Making an impact abroad: Students provide business development workshops to entrepreneurs in Barbados

Making an impact abroad: Students provide business development workshops to entrepreneurs in Barbados

By Michelle Tulande

Making an impact abroad: Students provide business development workshops to entrepreneurs in Barbados

By Michelle Tulande
Miami Herbert students visit Barbados to provide local entrepreneurs with a series of business development workshops.

Costa Rica, Belize, Peru, and Jamaica are only a few of the countries that have been touched by the Hyperion Council.

Open only to University of Miami Patti and Allan Herbert Business School students, the Hyperion Council is an undergraduate student organization that focuses on helping micro, small for-profit, and not-for-profit companies in at-risk communities improve and develop their business practices.

Since its inception in 2002, the Hyperion Council has worked with local businesses and organizations like Mentoring America, an organization working to close the gap between underfunded and funded high schools, and aīre ventures, a social impact venture studio that scales technology and innovation solutions to systemic gaps in access, opportunity, and racial equity.

Through workshops and activities spanning accounting, finance, technology, social media, and even sustainability, local entrepreneurs have seen tangible results in their efforts after implementing strategies shared by the Hyperion Council.

From price adjustments to helping businesses grow sustainably, the Hyperion Council’s efforts have had a significant impact on the processes of the enterprises they’ve worked with, which are often founded and managed by underrepresented minorities in underserved areas. Many of the Hyperion Council’s efforts in recent years have also centered on helping businesses recover from the effects of the COVID-19 pandemic.

With a commitment to global citizenship, international projects are an integral part of the Hyperion Council.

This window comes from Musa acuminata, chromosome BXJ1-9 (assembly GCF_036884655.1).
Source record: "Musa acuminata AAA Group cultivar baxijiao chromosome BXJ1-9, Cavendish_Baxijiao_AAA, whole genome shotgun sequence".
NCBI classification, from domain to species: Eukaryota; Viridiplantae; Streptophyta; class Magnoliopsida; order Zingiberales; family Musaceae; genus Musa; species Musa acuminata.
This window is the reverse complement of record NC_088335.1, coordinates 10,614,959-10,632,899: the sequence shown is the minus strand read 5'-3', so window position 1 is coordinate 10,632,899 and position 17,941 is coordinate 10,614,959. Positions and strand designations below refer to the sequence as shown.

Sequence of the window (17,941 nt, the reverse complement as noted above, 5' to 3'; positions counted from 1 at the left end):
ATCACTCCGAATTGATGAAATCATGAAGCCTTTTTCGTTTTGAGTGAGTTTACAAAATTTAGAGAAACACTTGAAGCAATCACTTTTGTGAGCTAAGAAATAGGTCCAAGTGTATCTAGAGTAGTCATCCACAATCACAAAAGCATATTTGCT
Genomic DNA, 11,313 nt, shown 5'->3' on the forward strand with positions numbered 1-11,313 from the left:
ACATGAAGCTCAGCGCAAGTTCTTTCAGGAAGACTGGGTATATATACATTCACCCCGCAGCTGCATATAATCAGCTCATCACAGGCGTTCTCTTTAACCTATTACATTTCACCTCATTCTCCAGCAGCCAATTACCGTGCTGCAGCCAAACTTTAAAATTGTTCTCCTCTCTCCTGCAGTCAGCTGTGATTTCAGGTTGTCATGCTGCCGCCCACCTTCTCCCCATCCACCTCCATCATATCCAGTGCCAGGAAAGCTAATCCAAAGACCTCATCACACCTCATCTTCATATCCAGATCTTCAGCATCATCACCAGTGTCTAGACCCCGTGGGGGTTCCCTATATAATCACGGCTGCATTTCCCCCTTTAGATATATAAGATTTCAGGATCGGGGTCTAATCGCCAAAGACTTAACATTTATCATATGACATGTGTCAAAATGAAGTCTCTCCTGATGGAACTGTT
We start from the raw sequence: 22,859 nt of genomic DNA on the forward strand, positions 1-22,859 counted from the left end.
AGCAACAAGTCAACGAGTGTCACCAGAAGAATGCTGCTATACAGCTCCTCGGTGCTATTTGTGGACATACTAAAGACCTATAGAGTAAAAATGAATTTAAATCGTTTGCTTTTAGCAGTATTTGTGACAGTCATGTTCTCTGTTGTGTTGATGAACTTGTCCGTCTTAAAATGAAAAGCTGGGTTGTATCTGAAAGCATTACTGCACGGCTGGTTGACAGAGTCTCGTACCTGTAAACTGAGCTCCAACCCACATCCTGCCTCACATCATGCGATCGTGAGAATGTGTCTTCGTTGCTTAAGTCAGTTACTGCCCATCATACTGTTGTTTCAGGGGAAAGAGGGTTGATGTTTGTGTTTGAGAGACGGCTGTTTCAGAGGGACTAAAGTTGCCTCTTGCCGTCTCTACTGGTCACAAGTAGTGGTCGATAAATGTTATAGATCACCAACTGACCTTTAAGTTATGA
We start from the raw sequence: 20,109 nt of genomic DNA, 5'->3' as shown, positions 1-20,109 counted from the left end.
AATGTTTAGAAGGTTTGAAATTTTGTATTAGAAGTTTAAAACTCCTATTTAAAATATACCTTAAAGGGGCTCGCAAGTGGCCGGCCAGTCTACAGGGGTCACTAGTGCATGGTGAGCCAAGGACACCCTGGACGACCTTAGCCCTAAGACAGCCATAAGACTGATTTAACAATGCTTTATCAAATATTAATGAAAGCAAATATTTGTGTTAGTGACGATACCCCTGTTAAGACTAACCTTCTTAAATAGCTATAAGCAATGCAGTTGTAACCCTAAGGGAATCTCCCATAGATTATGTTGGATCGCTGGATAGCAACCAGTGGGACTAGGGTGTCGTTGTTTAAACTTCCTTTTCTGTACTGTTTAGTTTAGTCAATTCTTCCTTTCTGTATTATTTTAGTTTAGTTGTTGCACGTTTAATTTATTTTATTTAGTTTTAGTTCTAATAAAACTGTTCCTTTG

This year, five Titans, a moniker for Hyperion Council members, traveled to Barbados for one week and conducted an entrepreneurial development workshop series for fifteen Barbadian entrepreneurs.

The small but mighty group of student consultants consisted of recent undergraduate graduates and rising seniors, Jordyn Desir, Alison Granirer, Laura Hopman, Harsh Shah, and Mikaela Sanders, and they were guided by Miami Herbert professor, Esteban Petruzzello.

In partnership with Tradewind Tankers and Barbados National Oil Company Limited, the Hyperion Council developed and facilitated workshops and one-on-one consulting focused on social media marketing, finance, accounting, and sustainability for entrepreneurs spanning a variety of industries. A woman-owned barbershop, human resources consulting services, a jewelry shop, and a massage therapy establishment were amongst the businesses participating in the workshops.

Jordyn Desir, a Miami Herbert B.B.A. in Health Management recent graduate, was selected as the project lead and responsible for spearheading activities throughout the group’s time in Barbados.

“This trip was an important reminder that it is never too late to do what you are passionate about,” said Desir, who has been involved with the Hyperion Council for two years. “Many of the entrepreneurs had full-time jobs, one even had over 20 years of experience as a lawyer, others were already deep into their entrepreneurship journey and were just stuck at a standstill, especially after being impacted by the pandemic.”

Desir founded her own baking business in Saint Lucia when she was 10 years old, Sweet Treats by Jordyn, and was thankful to share her personal experience and formal business knowledge from Miami Herbert and the Hyperion Council with the local entrepreneurs. She attributed the overall success of the trip to the support of the group’s faculty advisor, Esteban Petruzzello.

Professor Petruzzello has been with the University of Miami for eight years and started advising the Hyperion Council in 2022.

“Being a member of the Hyperion Council is extremely valuable to the students because they can immediately apply business concepts they’ve learned in the classroom, to real businesses in a way that creates an incalculable social value both locally and abroad,” said Petruzzello.

After weeks of gathering information about the community partners, and then presenting the entrepreneurs with the workshops, students had the opportunity to explore Barbados through a guided snorkel tour, sightseeing, and visiting the fish fry at the fishing town, Oistins.

Miami Herbert students can apply to join the Hyperion Council in their sophomore year during the fall semester.